tools. With the new regrinding centre in Moscow, Oerlikon Balzers has responded to the demand from global and local customers for reconditioning services for high-end cutting tools, including re-coating and express delivery on demand. The expansion reinforces Oerlikon Balzer’s long-term objective: to help customers to reach their goals while achieving more with less: using less fuel, facilitating future mobility, extending the lifetime of n tools and saving energy in processing polymers and beyond.

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DRIVING INNOVATIVE CHANGE Poclain Hydraulics has launched several strategic programmes to enhance its range of products and systems and is keeping business strong despite post-pandemic challenges. Romana Moares reports.


oclain Hydraulics – a division of the Poclain group - specialises in the design, manufacture and marketing of hydrostatic transmissions and their related engineering services, to vehicle performance, energy savings and safety. The company has become the world leader in hydrostatic transmissions based on cam-lobe radial-piston motors. Over the years, Poclain Hydraulics has diversified beyond its off-road vehicle market expertise into new sectors and applications and its innovative solutions are used in agriculture, building and construction, materials handling, the industrial and highways-related sectors, the environment and many others.

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Technology for zero emissions As countries worldwide are legislating for net-zero emissions goals, a rapidly growing demand has emerged for zero-emission machines and vehicles. Poclain Hydraulics made the decision to take an active role in the green transition. Since 2018, the company has been developing a brand-new power transmitter based on electro-hydrostatic technology for compact agricultural, material handling, and construction machines. Validated and fully functional for over a year now, the transmitter is undergoing tests at Poclain’s in-house test facility and functions


as a zero-emission demonstration machine. It is intended for small or compact two-, three- and four-wheel drive machines operating at a low voltage (48V to 96V), with an operational weight below 2.5 tonnes and a global power below 25 kW. These are typically wheel loaders, truck-mounted forklifts, site dumpers, tandem rollers and other machines with similar characteristics. Poclain’s system has been designed and sized to enable zeroemission machines to reach the same level of ruggedness and performance as the equivalent diesel machines, to enable OEMs to maintain the key advantages of reliable, robust and compact wheel motors. The company has been globally recognised for staying at the forefront of product development. Recently introduced solutions include the hydraulic dual-line breaking system to meet the EU 2015/68 Regulation, and the Diamond option special surface treatment to boost durability and motor life.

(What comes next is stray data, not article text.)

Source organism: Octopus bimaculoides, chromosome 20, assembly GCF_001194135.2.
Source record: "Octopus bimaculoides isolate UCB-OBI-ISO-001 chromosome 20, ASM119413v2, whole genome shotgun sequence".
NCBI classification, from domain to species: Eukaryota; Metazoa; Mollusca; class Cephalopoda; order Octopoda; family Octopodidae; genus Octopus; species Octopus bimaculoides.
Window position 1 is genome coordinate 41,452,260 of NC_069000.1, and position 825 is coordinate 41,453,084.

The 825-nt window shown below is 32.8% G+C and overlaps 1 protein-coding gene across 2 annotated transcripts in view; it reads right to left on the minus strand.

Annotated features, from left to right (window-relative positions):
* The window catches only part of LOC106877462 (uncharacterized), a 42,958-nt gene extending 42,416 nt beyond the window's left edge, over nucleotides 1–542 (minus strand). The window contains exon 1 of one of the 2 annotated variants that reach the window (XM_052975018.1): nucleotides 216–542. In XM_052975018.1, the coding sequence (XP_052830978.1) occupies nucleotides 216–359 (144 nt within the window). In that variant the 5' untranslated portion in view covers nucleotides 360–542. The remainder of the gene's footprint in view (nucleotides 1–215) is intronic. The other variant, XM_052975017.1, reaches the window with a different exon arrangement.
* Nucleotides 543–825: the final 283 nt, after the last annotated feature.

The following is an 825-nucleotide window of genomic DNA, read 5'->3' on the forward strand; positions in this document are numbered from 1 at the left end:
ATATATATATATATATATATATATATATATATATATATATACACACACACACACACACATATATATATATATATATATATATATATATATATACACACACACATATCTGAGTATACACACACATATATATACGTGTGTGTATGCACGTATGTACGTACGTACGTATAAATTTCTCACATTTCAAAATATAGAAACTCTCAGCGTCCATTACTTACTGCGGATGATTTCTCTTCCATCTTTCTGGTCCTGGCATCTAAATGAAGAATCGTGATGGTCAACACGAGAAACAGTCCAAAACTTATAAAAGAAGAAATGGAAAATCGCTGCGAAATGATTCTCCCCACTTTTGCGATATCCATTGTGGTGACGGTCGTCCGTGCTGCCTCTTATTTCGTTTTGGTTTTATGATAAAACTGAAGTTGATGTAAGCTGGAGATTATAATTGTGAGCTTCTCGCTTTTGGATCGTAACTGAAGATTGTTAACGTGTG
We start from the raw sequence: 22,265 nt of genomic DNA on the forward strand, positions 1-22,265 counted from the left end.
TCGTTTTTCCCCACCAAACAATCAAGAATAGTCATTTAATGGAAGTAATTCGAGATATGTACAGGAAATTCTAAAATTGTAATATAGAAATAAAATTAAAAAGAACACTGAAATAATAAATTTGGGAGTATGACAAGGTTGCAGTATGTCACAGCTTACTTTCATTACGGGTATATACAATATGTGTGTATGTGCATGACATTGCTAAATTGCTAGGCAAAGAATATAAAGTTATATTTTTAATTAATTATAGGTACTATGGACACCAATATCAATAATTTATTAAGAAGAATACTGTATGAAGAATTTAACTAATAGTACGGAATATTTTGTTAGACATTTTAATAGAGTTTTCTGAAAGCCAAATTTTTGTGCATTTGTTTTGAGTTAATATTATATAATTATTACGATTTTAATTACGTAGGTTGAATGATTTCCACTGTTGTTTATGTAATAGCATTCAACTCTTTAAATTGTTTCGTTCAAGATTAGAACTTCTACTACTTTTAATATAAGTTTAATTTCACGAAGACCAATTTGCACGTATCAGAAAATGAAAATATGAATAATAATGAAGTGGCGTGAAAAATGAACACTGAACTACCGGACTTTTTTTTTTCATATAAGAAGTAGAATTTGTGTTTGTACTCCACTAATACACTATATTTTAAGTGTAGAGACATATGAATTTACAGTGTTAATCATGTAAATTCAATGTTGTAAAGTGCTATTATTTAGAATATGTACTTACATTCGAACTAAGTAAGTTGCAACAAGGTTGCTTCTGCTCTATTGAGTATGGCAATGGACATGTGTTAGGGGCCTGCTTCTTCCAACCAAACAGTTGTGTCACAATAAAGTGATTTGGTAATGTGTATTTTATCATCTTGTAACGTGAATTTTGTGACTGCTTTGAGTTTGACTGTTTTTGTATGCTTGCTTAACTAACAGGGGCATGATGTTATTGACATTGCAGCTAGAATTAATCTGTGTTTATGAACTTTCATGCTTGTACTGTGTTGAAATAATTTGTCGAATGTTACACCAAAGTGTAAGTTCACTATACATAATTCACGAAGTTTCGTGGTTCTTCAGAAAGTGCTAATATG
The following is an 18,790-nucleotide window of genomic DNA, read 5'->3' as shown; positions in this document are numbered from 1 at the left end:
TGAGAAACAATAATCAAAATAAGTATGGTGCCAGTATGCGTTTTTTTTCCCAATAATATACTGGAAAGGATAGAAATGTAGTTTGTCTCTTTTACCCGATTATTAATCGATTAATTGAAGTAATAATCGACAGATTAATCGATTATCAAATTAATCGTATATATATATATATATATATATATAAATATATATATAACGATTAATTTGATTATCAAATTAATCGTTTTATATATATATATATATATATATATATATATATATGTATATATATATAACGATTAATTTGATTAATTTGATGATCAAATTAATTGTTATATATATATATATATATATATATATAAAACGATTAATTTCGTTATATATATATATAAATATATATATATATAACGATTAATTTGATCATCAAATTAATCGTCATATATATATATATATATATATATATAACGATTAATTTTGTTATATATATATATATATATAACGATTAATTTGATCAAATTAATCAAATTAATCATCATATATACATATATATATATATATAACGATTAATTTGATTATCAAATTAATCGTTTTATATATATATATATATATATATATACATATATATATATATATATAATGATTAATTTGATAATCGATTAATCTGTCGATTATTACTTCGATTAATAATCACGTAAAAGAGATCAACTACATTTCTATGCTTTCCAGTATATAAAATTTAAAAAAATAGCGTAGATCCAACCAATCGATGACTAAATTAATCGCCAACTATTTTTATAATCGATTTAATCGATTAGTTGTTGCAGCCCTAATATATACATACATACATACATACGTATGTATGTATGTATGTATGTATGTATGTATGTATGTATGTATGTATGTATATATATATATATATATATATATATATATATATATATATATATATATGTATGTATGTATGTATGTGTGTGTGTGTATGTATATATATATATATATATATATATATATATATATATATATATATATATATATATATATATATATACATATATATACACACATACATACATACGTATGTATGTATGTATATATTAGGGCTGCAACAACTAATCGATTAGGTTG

Transformative year Although as affected by the pandemic as most, the company has managed to leverage its resilience and innovation focus to transform the challenges into opportunities for progress. “In many ways, 2020 was a year of transformation as it marked the beginning of our new global strategy, Shift-Up Engage 2025 that will enable Poclain to become more industrial, technological, and entrepreneurial,” said CEO Frederic Michelland, in his year-in-review message. “Our new roadmap will enable us to deploy new high-performing, stand-out products and services, while improving the range and quality of our solutions. The company is also driving the development of major forward-looking projects to meet current and future needs such as electro-hydraulic systems, innovative solutions for autonomous and connected applications, and Big Data and IoT based services.”

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He mentioned the three trends that will significantly affect the business environment - a shift in the usage of off-road machinery towards greater autonomy; an increasing pressure on the environmental footprint; and partial or even complete electrification, with the example of hybrid electrohydraulic systems. Digitisation will play a decisive role in the upcoming scenarios, and this role has already become evident during the pandemic. Examples include Poclain’s deployment of remote assistance thanks to augmented reality, fast-track exploration of new technologies with its FAB’LAB 58 and virtual classroom training modules.

The post-pandemic markets During the course of 2020, the first wave of the pandemic hit Poclain’s nine manufacturing facilities at different times. China came first, then Italy and France; then India followed in July-August. The second wave in the autumn impacted the US and eastern Europe, where strict lockdown measures were enforced. In terms of sales, uncertainty prevailed until August 2020 but then orders started to pick up. They have been on the rise ever since and sales are expected to surge at a record rate in 2021. That surge is not without its challenges, though. It may be difficult to increase throughput as some production lines are already working 24/7, and suppliers, particularly in India and the Czech Republic, have extended their lead times to 2022. Given the latest developments, 2021 seems to represent a unique situation, where developed countries are increasing their spending, while shortages in the workforce and supplies slow supply chains down. At the beginning of the second quarter, this makes it a challenge for Poclain Hydraulics teams to satisfy their soaring order book while strained suppliers and shop floors work with the limited resources at hand.